In addition to this, there seems to be a conflict with how much their annual price costs. Earlier, we showed you that it costs $69.99 per year, but now their payment page it’s showing $49.99 a year. Hmm, tricksy little VPN, tricksy…
This might be a tiny inconsistency but that’s a 20-dollar difference per year.
Device Compatibility: Just the majors
As for devices, they support all major platforms like macOS, iOS, Windows, and Android.
But that’s about it.
Unlike our leading VPNs, SecureVPN doesn’t support any additional devices like routers, gaming consoles, or SmartTVs.
Product Interface: Too simple
After downloading the product and running it on your device, it’ll automatically sign you in.
The page you’ll see will look like this:
There aren’t any settings so you can’t configure anything on the app. The only thing you can do is connect.
Sure, it’s easy to use, but way too simple for users looking to customize their experience.
The last point to mention is that connecting seems to take an age – at least for us.
Compare this design with the newly updated CyberGhost VPN – there’s simply no comparison.
Customer Support: Terrible service!
SecureVPN’s customer support is an email system you can find on their support page.
You have to fill out their contact form with your name, email, and issue.
When we tried sending ours, the page wouldn’t load. It said that SecureVPN isn’t sending any data (there’s a joke in here somewhere about privacy and great VPN protection, but we’re too lazy to make it).
We did a little research and we found users claiming that their customer team takes almost 12 hours to respond to a simple concern; so even disregarding the network issues we were having, customer support seems less than stellar.
In addition to this, at the bottom of the screen, you’ll see a support message that says the team is available 24 hours a day, 7 days a week.
But when you go their FAQ page, the support availability is listed as 9AM-5PM EST.
Now, we’re not math wizards so feel free to correct us here, but we’re pretty positive that 9-5 doesn’t equal 24 hours.
Product Documentation: Not helpful at all
SecureVPN doesn’t have a knowledge base page; they do have an FAQ page.
When we checked it out, what we found was almost comical.
It doesn’t answer any of the usual questions like “What’s your protocol?” “What’s your encryption?” “Do you have a refund?”
Instead, it answers to two things: how to get a code and how to enter a code. What code are they referring to? Computer code? Hacker code? Code to the meaning of life? We love that the titles are “How to Android/iOS” – Maybe there’s a secret guide to being a mobile wizard in there?
(Spoiler: there’s not.)
Like their customer support, documentation is sorely lacking.
Logging Policy: Hold on to your seatbelts
Unlike most VPNs that boasts having a zero-logging policy, SecureVPN doesn’t seem to have that text written anywhere on their website.
Data collected includes users’ Name, Address, E-mail Address, Payment Data, User account, external IP and internal IP, social security number (joking, joking, but only about the social security number, the rest is real) and Clients who opt to use the optional control panel will receive a temporary cookie.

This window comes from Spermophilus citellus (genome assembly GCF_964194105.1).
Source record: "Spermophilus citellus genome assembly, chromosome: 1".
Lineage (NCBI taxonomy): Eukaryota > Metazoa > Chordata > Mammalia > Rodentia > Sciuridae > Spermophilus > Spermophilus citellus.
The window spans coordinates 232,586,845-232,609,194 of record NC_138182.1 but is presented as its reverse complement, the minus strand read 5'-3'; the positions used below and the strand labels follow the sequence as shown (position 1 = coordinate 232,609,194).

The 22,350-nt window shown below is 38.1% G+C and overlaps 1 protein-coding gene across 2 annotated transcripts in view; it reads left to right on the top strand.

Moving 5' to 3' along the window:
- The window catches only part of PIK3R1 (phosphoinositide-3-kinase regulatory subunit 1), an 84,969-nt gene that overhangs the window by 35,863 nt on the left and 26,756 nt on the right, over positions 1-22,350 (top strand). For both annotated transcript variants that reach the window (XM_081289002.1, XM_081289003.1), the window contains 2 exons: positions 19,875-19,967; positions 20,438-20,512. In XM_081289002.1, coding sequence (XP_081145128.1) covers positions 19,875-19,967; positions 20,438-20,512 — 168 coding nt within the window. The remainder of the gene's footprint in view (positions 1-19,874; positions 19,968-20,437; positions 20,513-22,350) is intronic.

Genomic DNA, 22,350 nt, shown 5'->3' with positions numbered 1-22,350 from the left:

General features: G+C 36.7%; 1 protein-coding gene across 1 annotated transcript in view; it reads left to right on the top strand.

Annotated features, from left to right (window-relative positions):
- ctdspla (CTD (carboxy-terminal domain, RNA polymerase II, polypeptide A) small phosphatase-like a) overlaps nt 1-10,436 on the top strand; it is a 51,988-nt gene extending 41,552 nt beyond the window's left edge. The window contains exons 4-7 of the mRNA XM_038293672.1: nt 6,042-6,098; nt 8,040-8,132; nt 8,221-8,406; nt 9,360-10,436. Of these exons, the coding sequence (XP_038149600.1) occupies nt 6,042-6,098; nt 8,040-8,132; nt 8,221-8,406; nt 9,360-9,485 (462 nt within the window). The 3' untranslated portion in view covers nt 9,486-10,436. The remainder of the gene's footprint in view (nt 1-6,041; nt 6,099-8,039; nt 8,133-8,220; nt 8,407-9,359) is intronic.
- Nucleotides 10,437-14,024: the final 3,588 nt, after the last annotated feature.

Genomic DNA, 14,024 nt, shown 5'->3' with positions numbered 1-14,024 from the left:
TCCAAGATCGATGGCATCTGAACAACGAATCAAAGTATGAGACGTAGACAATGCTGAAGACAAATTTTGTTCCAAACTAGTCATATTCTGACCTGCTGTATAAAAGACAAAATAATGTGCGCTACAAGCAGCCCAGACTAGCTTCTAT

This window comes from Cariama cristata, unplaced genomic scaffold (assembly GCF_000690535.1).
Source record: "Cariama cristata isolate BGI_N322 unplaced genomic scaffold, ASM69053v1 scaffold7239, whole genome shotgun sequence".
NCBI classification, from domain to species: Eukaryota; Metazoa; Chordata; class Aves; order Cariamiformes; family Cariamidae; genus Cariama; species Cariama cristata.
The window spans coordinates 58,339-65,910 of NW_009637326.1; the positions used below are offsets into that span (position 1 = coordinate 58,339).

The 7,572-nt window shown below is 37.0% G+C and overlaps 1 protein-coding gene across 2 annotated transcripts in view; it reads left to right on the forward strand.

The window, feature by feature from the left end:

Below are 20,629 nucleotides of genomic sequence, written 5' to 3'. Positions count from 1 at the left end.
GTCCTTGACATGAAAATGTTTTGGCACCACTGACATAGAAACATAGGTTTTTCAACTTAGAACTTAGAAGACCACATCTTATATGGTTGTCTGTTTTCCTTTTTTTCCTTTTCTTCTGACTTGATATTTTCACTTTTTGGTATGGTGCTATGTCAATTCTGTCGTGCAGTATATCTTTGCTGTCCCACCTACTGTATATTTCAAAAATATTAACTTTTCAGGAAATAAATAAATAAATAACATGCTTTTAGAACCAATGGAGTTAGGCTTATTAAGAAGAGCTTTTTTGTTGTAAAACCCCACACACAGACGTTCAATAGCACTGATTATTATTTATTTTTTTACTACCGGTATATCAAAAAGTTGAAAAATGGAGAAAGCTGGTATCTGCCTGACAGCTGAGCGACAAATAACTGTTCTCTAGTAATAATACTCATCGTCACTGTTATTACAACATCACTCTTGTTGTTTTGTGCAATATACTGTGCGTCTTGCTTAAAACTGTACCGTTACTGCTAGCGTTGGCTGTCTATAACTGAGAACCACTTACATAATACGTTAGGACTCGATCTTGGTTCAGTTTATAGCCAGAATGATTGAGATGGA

That’s a whole lot of important information that could easily aid in tracking a user.
IP and DNS Leak Test: LEAK ALERT!
Upon reading other reviews about this product, we weren’t exactly confident in SecureVPN’s protection – and yep, we were right to be concerned.
Leaks, leaks everywhere – it’s like a vegetable garden in here (leeks, get it? Nevermind…).
SecureVPN as a Business
SecureVPN is fairly new to the game. They entered the VPN scene back in June 2015, under SecureVPN Inc.
There isn’t much to tell about SecureVPN. But as far as we can see from their website and business practices, they’re not a big company.
They fall under the Five Eyes jurisdiction as their company is headquartered in the United States.
If you’re not yet familiar, the Five Eyes jurisdiction (that’s now grown into Nine Eyes, and Fourteen Eyes) is a group of countries that collect and share data of internet users under their scope.
Meaning a simple court order from the government addressed to your VPN provider would subject the company to give all the information they have of their users; and with SecureVPN, who we’ve established collect a whooole lot of information, you’re going to struggle here.
This is why it’s important to be careful of your VPN’s jurisdiction and logging policy.
SecureVPN Conclusion: Nope
So, is SecureVPN worth a buy?
Our answer is a big, resounding nope.
The amount of data they log (and considering their jurisdiction) is a huge nail in the coffin for recommending their service.
Finding out that they have IP leaks is one more nail.
The fact that they work with Netflix (sometimes) and torrent are great features, but are they worth putting your security at risk? No, not really – unless you are looking for a VPN solely to access Netflix in other countries.
Top it off with terrible customer support, speeds that a turtle could beat, and you’ll find this VPN is not a product we’d recommend (and can’t compare with VPNSecure). Plus the price isn’t too attractive, either.
If you really want to use a VPN to protect your data, check out our top VPN picks.